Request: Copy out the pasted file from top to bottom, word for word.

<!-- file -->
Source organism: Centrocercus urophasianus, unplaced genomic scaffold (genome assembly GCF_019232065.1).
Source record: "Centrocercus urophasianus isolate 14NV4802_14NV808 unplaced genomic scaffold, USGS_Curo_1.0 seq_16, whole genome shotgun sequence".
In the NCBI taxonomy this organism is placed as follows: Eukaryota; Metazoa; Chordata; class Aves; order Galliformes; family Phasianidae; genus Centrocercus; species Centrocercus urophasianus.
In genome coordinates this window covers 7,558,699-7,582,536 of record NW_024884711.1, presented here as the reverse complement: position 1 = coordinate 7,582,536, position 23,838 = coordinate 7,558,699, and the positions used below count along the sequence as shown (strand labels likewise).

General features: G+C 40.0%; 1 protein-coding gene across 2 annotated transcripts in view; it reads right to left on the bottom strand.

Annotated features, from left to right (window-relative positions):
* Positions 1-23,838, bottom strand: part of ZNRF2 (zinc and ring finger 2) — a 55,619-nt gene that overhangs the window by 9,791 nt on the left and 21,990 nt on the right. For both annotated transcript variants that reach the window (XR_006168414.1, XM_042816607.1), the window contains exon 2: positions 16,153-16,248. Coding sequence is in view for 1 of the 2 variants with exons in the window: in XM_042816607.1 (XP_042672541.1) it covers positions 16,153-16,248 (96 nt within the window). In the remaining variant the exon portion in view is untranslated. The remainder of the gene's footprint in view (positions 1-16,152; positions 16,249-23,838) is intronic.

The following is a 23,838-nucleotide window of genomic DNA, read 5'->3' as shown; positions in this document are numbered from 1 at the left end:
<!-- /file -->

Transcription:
Source organism: Centrocercus urophasianus, unplaced genomic scaffold (genome assembly GCF_019232065.1).
Source record: "Centrocercus urophasianus isolate 14NV4802_14NV808 unplaced genomic scaffold, USGS_Curo_1.0 seq_16, whole genome shotgun sequence".
In the NCBI taxonomy this organism is placed as follows: Eukaryota; Metazoa; Chordata; class Aves; order Galliformes; family Phasianidae; genus Centrocercus; species Centrocercus urophasianus.
In genome coordinates this window covers 7,558,699-7,582,536 of record NW_024884711.1, presented here as the reverse complement: position 1 = coordinate 7,582,536, position 23,838 = coordinate 7,558,699, and the positions used below count along the sequence as shown (strand labels likewise).

General features: G+C 40.0%; 1 protein-coding gene across 2 annotated transcripts in view; it reads right to left on the bottom strand.

Annotated features, from left to right (window-relative positions):
* Positions 1-23,838, bottom strand: part of ZNRF2 (zinc and ring finger 2) — a 55,619-nt gene that overhangs the window by 9,791 nt on the left and 21,990 nt on the right. For both annotated transcript variants that reach the window (XR_006168414.1, XM_042816607.1), the window contains exon 2: positions 16,153-16,248. Coding sequence is in view for 1 of the 2 variants with exons in the window: in XM_042816607.1 (XP_042672541.1) it covers positions 16,153-16,248 (96 nt within the window). In the remaining variant the exon portion in view is untranslated. The remainder of the gene's footprint in view (positions 1-16,152; positions 16,249-23,838) is intronic.

The following is a 23,838-nucleotide window of genomic DNA, read 5'->3' as shown; positions in this document are numbered from 1 at the left end: